The team behind a social network being used by Islamic State (IS) militants has admitted it cannot prevent the spread of extremist material.
Diaspora is a decentralised network with data stored on many private servers which cannot be controlled by any single administrator.
IS is believed to have switched to Diaspora after Twitter upped its efforts to block accounts.
Diaspora's creators said they were "concerned" about the activities.
In a blog post, they wrote: "Various newspapers have reported that members of the Islamic State (IS) have set up accounts on Diaspora to promote the group's activities.
"In the past, they have used Twitter and other platforms, and are now migrating to free and open source software."
The post explained that Diaspora's network is spread across several independent servers - known as pods - which are not controlled by the Diaspora team.
"There is therefore no way for the project's core team to manipulate or remove contents from a particular node in the network (which we call a "pod")," the blog post explained.
"This may be one of the reasons which attracted IS activists to our network."
Diaspora was launched in 2010, paid for by a crowdfunding campaign set up by four students in New York.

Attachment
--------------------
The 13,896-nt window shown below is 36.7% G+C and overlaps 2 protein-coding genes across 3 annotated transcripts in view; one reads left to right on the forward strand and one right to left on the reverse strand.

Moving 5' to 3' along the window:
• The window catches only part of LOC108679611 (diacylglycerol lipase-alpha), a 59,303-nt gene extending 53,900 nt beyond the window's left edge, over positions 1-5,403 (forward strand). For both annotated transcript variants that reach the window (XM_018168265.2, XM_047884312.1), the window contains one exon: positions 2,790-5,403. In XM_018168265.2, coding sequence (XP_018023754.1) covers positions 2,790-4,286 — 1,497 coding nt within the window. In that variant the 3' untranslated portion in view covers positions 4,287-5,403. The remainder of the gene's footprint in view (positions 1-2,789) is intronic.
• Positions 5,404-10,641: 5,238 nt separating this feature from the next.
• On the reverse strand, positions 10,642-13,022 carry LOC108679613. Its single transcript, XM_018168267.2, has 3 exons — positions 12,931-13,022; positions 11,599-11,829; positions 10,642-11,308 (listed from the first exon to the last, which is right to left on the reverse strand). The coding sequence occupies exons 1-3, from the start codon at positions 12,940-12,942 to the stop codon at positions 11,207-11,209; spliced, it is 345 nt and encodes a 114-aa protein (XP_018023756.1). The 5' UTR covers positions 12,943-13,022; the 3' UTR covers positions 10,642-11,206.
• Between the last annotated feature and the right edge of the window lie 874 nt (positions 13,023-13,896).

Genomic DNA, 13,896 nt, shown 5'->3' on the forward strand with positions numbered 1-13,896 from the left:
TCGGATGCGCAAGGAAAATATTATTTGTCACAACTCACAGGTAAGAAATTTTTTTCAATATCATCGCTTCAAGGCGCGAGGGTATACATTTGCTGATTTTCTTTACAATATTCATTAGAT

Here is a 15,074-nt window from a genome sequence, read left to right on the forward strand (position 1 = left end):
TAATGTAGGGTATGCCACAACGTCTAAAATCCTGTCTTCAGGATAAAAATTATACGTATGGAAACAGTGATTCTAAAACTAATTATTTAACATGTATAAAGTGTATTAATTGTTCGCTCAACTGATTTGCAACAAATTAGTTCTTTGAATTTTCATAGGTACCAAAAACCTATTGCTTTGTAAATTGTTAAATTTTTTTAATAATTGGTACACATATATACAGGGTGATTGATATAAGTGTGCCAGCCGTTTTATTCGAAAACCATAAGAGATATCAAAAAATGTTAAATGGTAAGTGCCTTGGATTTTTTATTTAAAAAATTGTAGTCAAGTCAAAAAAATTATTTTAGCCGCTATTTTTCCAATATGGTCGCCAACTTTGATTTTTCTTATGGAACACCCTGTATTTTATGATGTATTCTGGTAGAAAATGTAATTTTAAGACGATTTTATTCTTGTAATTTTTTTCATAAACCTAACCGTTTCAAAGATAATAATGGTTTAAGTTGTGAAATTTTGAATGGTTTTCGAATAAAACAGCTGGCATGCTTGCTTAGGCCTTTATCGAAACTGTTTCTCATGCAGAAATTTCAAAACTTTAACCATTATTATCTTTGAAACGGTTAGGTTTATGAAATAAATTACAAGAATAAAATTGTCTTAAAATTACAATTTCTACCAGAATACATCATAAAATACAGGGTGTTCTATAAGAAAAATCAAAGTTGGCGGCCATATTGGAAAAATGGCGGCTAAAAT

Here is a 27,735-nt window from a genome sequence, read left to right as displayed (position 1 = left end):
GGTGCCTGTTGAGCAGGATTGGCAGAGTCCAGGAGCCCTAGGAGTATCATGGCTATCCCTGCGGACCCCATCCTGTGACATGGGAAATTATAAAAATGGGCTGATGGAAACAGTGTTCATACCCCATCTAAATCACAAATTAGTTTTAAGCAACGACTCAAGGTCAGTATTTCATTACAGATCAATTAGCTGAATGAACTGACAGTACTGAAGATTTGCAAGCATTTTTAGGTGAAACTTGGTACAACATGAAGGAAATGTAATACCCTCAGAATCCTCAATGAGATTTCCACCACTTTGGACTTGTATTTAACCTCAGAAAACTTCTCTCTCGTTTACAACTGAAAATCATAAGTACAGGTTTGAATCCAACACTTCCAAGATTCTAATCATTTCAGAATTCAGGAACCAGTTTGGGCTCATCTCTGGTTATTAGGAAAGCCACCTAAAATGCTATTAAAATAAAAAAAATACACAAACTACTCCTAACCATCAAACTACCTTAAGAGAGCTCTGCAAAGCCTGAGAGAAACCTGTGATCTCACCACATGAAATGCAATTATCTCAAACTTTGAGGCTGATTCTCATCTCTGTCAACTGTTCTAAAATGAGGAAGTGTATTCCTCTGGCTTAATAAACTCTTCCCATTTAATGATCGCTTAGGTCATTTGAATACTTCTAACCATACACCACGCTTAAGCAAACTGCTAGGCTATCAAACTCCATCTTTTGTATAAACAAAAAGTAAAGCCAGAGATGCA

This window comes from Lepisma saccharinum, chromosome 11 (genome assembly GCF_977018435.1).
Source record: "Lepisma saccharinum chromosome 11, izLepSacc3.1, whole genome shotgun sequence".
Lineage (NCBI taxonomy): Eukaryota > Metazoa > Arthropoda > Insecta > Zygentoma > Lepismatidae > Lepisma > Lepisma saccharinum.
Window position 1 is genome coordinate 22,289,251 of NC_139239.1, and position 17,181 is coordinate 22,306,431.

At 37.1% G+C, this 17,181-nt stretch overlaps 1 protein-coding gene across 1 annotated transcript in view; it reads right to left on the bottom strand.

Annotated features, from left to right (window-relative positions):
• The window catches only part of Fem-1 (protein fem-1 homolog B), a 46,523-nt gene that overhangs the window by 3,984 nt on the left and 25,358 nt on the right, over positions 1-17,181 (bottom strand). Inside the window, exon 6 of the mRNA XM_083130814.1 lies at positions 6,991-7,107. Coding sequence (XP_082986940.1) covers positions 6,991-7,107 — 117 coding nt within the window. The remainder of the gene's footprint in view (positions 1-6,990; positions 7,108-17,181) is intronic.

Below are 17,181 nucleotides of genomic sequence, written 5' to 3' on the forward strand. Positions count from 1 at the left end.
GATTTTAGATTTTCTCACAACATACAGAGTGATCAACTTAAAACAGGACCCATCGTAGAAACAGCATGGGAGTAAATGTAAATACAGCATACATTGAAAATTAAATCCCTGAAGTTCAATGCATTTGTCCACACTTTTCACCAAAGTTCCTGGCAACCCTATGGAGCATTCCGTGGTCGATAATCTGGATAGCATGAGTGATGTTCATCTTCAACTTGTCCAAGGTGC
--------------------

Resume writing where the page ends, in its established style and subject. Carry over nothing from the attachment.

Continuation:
Diaspora said it was contacting administrators of the individual pods - known as podmins - to alert them to the problem of extremist content, stressing the legal implications of hosting such material.
"Because this is such a crucial issue, we have also accumulated a list of accounts related to IS fighters, which are spread over a large number of pods, and we are in the process of talking to the podmins of those pods.
"So far, all of the larger pods have removed the IS-related accounts and posts."
A bigger challenge is in contacting owners of smaller pods to ask for material to be taken down, the team said.
Before shifting some of its focus to Diaspora, much of IS's efforts were focused on Twitter. But in the past week, the site has been pro-active in removing the accounts of IS members and supporters.
It has since widened that scope to include any member who shares graphic images of video relating to the killing of US photojournalist James Foley.
However, Diaspora, due to its nature, will be unable to take similar action. It is therefore unsurprising that IS would turn to the network, argued Jamie Bartlett, author of The Dark Net, a book looking at hidden internet services and decentralised social networks.
"Not a great deal can be done," he told the BBC.
"In terms of the base technology, decentralised services are incredibly difficult for police to get a handle on. Every time they're clamped down on - the services get a bit smarter, a bit better at evading detection.
"It's absolutely inevitable that organisations like IS are going to be among the early adopters of this sort of innovation."
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